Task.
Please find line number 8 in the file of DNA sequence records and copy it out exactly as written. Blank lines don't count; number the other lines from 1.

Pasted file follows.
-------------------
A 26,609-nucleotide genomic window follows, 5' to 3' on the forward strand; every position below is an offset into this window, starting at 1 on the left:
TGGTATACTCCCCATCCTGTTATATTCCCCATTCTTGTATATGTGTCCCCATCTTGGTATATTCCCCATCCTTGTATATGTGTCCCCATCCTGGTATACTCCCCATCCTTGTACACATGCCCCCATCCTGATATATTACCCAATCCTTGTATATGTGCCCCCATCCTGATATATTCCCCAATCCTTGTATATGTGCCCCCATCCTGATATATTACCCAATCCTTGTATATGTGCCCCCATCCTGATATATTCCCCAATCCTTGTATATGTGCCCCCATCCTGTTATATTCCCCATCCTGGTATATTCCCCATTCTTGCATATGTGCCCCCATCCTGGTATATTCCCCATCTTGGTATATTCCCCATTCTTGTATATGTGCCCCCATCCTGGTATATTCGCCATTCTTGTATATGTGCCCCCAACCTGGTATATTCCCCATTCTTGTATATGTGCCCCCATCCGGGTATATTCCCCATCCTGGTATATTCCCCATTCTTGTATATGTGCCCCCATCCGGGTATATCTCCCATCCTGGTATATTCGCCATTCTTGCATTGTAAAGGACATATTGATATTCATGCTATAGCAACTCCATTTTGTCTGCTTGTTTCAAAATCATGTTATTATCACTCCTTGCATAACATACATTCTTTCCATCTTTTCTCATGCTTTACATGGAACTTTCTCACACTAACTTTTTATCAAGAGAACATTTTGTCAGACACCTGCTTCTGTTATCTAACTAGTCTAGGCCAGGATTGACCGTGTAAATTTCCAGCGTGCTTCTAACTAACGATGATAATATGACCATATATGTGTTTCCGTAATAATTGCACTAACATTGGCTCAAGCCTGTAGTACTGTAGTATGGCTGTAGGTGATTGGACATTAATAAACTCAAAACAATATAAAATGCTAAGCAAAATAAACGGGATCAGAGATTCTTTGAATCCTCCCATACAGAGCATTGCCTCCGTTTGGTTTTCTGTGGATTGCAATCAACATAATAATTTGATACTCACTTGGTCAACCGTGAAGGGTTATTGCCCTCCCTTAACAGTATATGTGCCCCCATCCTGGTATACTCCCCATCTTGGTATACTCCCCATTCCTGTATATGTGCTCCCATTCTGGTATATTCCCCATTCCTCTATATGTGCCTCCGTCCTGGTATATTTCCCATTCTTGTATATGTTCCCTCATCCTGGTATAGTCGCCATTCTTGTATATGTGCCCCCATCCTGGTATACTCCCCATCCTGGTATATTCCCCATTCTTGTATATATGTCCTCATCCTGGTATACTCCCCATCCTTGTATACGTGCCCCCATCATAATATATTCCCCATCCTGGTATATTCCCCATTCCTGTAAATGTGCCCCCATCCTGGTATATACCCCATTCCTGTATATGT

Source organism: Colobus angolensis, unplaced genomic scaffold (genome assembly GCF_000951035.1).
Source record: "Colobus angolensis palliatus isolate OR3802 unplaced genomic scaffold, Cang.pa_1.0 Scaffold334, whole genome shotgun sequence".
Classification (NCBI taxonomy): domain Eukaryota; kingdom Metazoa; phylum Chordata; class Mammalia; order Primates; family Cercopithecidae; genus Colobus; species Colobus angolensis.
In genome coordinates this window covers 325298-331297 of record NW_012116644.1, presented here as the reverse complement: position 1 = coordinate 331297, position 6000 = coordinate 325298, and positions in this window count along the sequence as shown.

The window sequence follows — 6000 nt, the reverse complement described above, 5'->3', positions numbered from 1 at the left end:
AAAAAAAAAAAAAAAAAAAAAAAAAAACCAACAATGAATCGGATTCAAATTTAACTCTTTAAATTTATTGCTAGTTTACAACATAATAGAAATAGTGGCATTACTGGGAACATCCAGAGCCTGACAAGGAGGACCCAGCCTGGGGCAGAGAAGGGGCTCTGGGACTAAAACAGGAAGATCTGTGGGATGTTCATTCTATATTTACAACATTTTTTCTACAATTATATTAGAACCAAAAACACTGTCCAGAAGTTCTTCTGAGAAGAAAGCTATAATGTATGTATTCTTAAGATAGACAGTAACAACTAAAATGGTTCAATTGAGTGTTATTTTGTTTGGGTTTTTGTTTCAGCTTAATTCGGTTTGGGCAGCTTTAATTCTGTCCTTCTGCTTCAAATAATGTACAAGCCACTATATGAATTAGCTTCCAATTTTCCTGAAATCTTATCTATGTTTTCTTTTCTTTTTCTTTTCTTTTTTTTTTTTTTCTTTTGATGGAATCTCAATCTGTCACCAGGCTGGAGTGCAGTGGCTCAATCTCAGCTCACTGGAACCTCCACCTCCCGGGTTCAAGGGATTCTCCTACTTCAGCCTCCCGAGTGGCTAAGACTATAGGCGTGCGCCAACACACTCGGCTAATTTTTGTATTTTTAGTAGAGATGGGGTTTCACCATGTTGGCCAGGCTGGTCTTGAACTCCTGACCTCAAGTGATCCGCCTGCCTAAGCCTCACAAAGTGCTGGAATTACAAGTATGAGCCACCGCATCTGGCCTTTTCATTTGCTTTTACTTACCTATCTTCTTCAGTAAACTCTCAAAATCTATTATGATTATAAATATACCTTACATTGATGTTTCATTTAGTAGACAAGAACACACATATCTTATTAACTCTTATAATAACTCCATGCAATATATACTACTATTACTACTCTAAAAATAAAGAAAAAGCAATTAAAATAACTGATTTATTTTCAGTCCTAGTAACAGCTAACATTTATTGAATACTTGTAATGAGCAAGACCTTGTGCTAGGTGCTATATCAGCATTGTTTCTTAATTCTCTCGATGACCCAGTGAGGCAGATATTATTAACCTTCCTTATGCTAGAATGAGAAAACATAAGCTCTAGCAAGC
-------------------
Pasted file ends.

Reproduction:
AAAAAAAAAAAAAAAAAAAAAAAAAAACCAACAATGAATCGGATTCAAATTTAACTCTTTAAATTTATTGCTAGTTTACAACATAATAGAAATAGTGGCATTACTGGGAACATCCAGAGCCTGACAAGGAGGACCCAGCCTGGGGCAGAGAAGGGGCTCTGGGACTAAAACAGGAAGATCTGTGGGATGTTCATTCTATATTTACAACATTTTTTCTACAATTATATTAGAACCAAAAACACTGTCCAGAAGTTCTTCTGAGAAGAAAGCTATAATGTATGTATTCTTAAGATAGACAGTAACAACTAAAATGGTTCAATTGAGTGTTATTTTGTTTGGGTTTTTGTTTCAGCTTAATTCGGTTTGGGCAGCTTTAATTCTGTCCTTCTGCTTCAAATAATGTACAAGCCACTATATGAATTAGCTTCCAATTTTCCTGAAATCTTATCTATGTTTTCTTTTCTTTTTCTTTTCTTTTTTTTTTTTTTCTTTTGATGGAATCTCAATCTGTCACCAGGCTGGAGTGCAGTGGCTCAATCTCAGCTCACTGGAACCTCCACCTCCCGGGTTCAAGGGATTCTCCTACTTCAGCCTCCCGAGTGGCTAAGACTATAGGCGTGCGCCAACACACTCGGCTAATTTTTGTATTTTTAGTAGAGATGGGGTTTCACCATGTTGGCCAGGCTGGTCTTGAACTCCTGACCTCAAGTGATCCGCCTGCCTAAGCCTCACAAAGTGCTGGAATTACAAGTATGAGCCACCGCATCTGGCCTTTTCATTTGCTTTTACTTACCTATCTTCTTCAGTAAACTCTCAAAATCTATTATGATTATAAATATACCTTACATTGATGTTTCATTTAGTAGACAAGAACACACATATCTTATTAACTCTTATAATAACTCCATGCAATATATACTACTATTACTACTCTAAAAATAAAGAAAAAGCAATTAAAATAACTGATTTATTTTCAGTCCTAGTAACAGCTAACATTTATTGAATACTTGTAATGAGCAAGACCTTGTGCTAGGTGCTATATCAGCATTGTTTCTTAATTCTCTCGATGACCCAGTGAGGCAGATATTATTAACCTTCCTTATGCTAGAATGAGAAAACATAAGCTCTAGCAAGC